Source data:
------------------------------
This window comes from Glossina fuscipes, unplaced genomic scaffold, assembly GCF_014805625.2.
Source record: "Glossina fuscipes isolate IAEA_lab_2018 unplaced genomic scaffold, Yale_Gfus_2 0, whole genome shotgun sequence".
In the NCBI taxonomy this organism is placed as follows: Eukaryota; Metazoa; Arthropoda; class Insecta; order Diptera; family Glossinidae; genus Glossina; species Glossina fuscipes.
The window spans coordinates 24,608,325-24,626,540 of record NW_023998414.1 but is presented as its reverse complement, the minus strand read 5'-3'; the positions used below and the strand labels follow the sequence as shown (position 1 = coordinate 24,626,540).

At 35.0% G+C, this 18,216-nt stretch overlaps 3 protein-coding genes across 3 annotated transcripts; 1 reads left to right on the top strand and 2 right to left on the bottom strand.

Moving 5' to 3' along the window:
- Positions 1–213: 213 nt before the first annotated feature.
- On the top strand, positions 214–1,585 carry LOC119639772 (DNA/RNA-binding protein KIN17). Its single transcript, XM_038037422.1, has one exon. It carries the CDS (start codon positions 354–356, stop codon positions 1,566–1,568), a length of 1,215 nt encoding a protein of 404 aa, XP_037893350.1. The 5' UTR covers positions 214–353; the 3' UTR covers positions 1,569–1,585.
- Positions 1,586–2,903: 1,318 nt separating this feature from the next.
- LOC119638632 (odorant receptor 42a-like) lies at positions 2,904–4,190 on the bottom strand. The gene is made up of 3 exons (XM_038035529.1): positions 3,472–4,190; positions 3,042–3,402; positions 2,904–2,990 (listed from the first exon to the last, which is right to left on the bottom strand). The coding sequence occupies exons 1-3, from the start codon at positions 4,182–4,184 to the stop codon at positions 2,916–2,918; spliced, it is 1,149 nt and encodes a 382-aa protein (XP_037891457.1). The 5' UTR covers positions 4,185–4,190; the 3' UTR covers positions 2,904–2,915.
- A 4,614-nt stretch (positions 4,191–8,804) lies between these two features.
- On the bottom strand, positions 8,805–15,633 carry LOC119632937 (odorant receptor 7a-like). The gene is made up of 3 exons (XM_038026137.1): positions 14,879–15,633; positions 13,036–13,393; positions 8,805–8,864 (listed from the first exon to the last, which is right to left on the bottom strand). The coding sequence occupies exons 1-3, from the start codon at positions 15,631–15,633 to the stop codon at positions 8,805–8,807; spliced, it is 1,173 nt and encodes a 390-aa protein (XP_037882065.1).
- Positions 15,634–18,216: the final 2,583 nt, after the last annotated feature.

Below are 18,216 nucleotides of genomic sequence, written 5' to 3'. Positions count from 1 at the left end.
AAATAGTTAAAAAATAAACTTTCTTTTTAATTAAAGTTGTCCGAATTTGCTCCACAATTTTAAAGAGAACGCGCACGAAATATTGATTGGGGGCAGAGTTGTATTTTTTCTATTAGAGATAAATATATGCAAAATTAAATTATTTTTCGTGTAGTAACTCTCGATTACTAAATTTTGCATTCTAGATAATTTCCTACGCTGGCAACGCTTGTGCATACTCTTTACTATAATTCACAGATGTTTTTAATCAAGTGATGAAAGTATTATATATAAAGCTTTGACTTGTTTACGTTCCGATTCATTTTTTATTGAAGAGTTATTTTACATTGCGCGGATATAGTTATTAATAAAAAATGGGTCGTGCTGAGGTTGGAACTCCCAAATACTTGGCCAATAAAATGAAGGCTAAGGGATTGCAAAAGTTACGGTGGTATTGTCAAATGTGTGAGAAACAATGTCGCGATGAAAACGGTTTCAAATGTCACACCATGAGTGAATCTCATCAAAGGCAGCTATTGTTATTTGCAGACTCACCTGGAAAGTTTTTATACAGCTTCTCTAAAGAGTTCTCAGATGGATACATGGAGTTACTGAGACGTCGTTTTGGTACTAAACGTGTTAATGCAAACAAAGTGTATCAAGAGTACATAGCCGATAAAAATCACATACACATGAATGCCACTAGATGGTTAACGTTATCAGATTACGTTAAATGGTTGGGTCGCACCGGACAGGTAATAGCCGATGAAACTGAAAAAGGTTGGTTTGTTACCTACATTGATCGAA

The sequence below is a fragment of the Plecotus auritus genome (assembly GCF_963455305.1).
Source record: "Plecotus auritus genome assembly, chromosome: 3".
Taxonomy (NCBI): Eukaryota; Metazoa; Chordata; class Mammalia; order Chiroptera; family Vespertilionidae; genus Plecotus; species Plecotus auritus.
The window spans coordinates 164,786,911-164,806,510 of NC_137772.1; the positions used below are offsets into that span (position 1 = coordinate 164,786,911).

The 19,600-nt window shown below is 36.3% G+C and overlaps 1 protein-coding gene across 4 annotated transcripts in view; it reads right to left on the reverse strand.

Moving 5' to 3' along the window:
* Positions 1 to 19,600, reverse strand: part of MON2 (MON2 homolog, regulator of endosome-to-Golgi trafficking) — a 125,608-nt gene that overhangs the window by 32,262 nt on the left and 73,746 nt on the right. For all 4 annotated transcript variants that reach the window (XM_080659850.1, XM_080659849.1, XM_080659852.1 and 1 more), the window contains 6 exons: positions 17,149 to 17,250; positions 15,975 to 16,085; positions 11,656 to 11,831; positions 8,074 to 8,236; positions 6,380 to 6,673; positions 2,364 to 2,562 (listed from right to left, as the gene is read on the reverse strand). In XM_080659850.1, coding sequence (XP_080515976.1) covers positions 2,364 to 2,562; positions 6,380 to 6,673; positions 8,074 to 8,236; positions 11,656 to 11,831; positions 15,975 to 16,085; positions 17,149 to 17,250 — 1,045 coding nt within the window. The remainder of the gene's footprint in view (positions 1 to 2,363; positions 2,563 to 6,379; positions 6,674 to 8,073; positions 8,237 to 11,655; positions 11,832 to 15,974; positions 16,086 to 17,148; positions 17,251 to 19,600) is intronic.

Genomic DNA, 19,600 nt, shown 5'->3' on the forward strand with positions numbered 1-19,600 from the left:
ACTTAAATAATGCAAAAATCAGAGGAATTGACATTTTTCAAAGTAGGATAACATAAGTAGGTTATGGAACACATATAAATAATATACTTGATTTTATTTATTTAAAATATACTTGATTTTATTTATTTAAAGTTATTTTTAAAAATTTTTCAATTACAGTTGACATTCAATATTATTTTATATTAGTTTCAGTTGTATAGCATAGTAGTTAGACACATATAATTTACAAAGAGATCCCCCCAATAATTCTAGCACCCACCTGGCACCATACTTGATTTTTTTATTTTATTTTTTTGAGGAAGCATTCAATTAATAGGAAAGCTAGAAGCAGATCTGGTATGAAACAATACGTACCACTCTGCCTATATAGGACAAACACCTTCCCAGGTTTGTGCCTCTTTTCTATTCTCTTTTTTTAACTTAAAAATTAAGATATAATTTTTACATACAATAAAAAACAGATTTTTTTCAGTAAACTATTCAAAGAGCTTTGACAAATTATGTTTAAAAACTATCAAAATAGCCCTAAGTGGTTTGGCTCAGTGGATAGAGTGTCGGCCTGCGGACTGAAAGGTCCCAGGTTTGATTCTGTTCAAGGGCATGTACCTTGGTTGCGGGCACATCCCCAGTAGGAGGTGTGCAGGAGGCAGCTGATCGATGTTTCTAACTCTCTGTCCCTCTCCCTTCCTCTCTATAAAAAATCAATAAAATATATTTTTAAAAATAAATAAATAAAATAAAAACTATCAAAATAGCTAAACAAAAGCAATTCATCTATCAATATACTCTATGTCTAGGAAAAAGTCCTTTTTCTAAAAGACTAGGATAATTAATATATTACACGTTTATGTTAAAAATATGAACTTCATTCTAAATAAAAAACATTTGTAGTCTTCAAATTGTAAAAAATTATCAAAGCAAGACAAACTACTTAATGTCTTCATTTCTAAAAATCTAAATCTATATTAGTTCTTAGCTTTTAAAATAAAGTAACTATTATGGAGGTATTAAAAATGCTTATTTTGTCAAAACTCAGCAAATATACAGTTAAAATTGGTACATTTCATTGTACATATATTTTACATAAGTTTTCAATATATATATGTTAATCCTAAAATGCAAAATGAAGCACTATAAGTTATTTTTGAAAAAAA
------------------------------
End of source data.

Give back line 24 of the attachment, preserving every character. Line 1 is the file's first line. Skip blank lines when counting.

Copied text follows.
ACTTAAATAATGCAAAAATCAGAGGAATTGACATTTTTCAAAGTAGGATAACATAAGTAGGTTATGGAACACATATAAATAATATACTTGATTTTATTTATTTAAAATATACTTGATTTTATTTATTTAAAGTTATTTTTAAAAATTTTTCAATTACAGTTGACATTCAATATTATTTTATATTAGTTTCAGTTGTATAGCATAGTAGTTAGACACATATAATTTACAAAGAGATCCCCCCAATAATTCTAGCACCCACCTGGCACCATACTTGATTTTTTTATTTTATTTTTTTGAGGAAGCATTCAATTAATAGGAAAGCTAGAAGCAGATCTGGTATGAAACAATACGTACCACTCTGCCTATATAGGACAAACACCTTCCCAGGTTTGTGCCTCTTTTCTATTCTCTTTTTTTAACTTAAAAATTAAGATATAATTTTTACATACAATAAAAAACAGATTTTTTTCAGTAAACTATTCAAAGAGCTTTGACAAATTATGTTTAAAAACTATCAAAATAGCCCTAAGTGGTTTGGCTCAGTGGATAGAGTGTCGGCCTGCGGACTGAAAGGTCCCAGGTTTGATTCTGTTCAAGGGCATGTACCTTGGTTGCGGGCACATCCCCAGTAGGAGGTGTGCAGGAGGCAGCTGATCGATGTTTCTAACTCTCTGTCCCTCTCCCTTCCTCTCTATAAAAAATCAATAAAATATATTTTTAAAAATAAATAAATAAAATAAAAACTATCAAAATAGCTAAACAAAAGCAATTCATCTATCAATATACTCTATGTCTAGGAAAAAGTCCTTTTTCTAAAAGACTAGGATAATTAATATATTACACGTTTATGTTAAAAATATGAACTTCATTCTAAATAAAAAACATTTGTAGTCTTCAAATTGTAAAAAATTATCAAAGCAAGACAAACTACTTAATGTCTTCATTTCTAAAAATCTAAATCTATATTAGTTCTTAGCTTTTAAAATAAAGTAACTATTATGGAGGTATTAAAAATGCTTATTTTGTCAAAACTCAGCAAATATACAGTTAAAATTGGTACATTTCATTGTACATATATTTTACATAAGTTTTCAATATATATATGTTAATCCTAAAATGCAAAATGAAGCACTATAAGTTATTTTTGAAAAAAA